The government’s Compensation Recovery Unit performance data shows that over the 2017/18 period, 650,019 motor injury claims were received, the lowest level since 2009.
Claims peaked in 11/12 at 828,489 before falling in 12/13, the year LASPO was introduced. They climbed again in 15/16 and 16/17, before falling by 20% from 780,324 to this year’s 650,019.
Brett Dixon, president of the Association of Personal Injury Lawyers, said: “This discredits the principles behind the Civil Liability Bill, due to be debated by peers tomorrow, which the government claims will reduce premiums by slashing injury compensation paid to people with whiplash injuries.
“This Bill will not achieve its aims to lower premium costs for motorists.”
James Dalton, director of general insurance policy at the Association of British Insurers said: “Given how road traffic accidents have declined in recent years, it is a sign of how broken the system is that it has taken this long to see one year’s worth of falling claims.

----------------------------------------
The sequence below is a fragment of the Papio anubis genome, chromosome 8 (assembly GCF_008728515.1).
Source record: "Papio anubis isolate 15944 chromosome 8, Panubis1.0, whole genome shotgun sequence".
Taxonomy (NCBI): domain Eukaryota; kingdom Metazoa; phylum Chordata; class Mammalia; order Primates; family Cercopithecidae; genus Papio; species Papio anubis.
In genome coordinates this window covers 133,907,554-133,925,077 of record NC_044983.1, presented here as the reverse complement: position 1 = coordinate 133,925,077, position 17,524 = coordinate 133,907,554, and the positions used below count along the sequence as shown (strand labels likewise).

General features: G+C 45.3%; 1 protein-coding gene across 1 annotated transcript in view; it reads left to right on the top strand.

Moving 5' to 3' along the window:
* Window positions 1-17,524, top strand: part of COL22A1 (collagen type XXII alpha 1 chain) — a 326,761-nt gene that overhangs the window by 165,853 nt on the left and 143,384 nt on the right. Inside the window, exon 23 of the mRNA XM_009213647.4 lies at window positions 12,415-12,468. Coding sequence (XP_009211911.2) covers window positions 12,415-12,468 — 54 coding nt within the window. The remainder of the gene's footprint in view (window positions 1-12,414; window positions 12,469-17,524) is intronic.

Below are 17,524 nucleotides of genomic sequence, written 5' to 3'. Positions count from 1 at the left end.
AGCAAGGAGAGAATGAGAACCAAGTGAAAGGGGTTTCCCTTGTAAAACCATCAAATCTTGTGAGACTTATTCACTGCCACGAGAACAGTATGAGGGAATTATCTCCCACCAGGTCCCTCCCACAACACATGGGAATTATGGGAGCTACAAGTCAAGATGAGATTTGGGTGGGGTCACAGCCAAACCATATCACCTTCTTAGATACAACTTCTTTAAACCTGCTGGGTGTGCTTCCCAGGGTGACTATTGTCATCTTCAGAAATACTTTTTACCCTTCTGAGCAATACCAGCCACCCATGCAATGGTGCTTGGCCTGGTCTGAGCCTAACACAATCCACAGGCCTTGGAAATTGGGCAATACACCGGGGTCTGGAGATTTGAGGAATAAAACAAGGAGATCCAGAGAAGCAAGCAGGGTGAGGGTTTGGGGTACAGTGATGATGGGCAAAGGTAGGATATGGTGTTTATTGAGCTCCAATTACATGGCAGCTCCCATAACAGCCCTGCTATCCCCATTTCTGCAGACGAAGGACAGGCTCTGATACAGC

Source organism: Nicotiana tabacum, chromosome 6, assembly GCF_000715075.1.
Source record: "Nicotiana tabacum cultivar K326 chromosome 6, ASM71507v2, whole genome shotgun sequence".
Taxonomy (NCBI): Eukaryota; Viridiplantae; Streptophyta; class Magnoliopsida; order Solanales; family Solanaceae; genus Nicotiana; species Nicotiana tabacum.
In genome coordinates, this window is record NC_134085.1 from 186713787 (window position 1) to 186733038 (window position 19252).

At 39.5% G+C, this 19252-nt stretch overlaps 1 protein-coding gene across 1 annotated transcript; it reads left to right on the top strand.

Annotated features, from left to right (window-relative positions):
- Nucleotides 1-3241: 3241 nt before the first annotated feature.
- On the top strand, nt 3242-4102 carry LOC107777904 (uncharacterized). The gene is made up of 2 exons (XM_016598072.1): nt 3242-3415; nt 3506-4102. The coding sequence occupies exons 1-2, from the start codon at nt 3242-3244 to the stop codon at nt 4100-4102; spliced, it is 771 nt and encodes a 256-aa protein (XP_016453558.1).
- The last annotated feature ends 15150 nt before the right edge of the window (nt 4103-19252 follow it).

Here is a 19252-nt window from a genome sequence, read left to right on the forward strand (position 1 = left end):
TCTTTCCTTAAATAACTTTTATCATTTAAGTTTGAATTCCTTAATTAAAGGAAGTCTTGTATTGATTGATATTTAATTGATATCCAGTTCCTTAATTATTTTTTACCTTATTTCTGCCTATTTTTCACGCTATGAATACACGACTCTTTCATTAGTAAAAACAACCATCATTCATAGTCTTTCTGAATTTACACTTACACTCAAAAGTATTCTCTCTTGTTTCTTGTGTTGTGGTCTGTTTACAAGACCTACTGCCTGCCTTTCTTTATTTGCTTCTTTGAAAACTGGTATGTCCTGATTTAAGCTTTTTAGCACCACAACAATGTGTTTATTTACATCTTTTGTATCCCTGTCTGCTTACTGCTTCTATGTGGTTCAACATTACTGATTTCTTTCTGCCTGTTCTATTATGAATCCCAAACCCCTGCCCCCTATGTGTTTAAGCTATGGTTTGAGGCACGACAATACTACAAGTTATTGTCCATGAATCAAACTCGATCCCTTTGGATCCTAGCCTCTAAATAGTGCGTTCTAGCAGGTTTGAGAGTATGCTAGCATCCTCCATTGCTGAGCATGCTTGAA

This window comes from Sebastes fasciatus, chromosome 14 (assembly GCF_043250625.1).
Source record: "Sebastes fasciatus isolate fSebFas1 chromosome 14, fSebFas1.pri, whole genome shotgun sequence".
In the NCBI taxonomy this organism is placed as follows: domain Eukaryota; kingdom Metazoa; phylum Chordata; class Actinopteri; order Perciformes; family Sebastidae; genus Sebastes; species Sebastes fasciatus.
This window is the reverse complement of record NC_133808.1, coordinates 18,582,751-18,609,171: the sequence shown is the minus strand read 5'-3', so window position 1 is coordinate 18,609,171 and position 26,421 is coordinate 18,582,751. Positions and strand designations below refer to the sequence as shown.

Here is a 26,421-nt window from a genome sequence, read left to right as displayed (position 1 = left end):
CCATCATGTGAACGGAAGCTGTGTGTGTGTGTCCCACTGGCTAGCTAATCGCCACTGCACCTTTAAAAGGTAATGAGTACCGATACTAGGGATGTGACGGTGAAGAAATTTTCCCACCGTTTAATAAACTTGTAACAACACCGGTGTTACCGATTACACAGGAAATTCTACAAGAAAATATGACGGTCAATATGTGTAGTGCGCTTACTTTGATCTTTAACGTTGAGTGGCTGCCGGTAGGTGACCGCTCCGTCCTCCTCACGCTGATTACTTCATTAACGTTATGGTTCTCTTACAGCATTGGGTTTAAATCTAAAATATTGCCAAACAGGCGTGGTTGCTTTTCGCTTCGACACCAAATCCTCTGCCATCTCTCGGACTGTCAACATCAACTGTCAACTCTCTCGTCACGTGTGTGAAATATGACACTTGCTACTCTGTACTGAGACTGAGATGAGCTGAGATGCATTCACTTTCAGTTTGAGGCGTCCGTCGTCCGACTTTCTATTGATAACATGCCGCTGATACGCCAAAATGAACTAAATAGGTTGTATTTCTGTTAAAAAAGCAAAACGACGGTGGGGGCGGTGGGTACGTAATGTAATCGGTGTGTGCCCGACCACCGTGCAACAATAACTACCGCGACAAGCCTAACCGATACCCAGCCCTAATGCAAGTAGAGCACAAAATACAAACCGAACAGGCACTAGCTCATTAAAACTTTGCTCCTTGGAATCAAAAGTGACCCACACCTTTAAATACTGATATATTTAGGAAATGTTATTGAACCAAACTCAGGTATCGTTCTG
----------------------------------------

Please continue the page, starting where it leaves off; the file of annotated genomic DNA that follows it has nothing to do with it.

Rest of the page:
“The main reason for this is the threat of legislation, which has seen claimant lawyers and CMCs move into other areas such as holiday sickness, which the government recently announced it was cracking down on.
“Failing to fix the broken system for whiplash claims now would most likely see claimant lawyers and CMCs return in numbers and millions of motorists will pay the price.”
Last month, insurance leaders pledged to pass on all savings made through the Civil Liability Bill reforms to policyholders in a letter to Lord Chancellor David Gauke.
Article is care of www.postonline.co.uk
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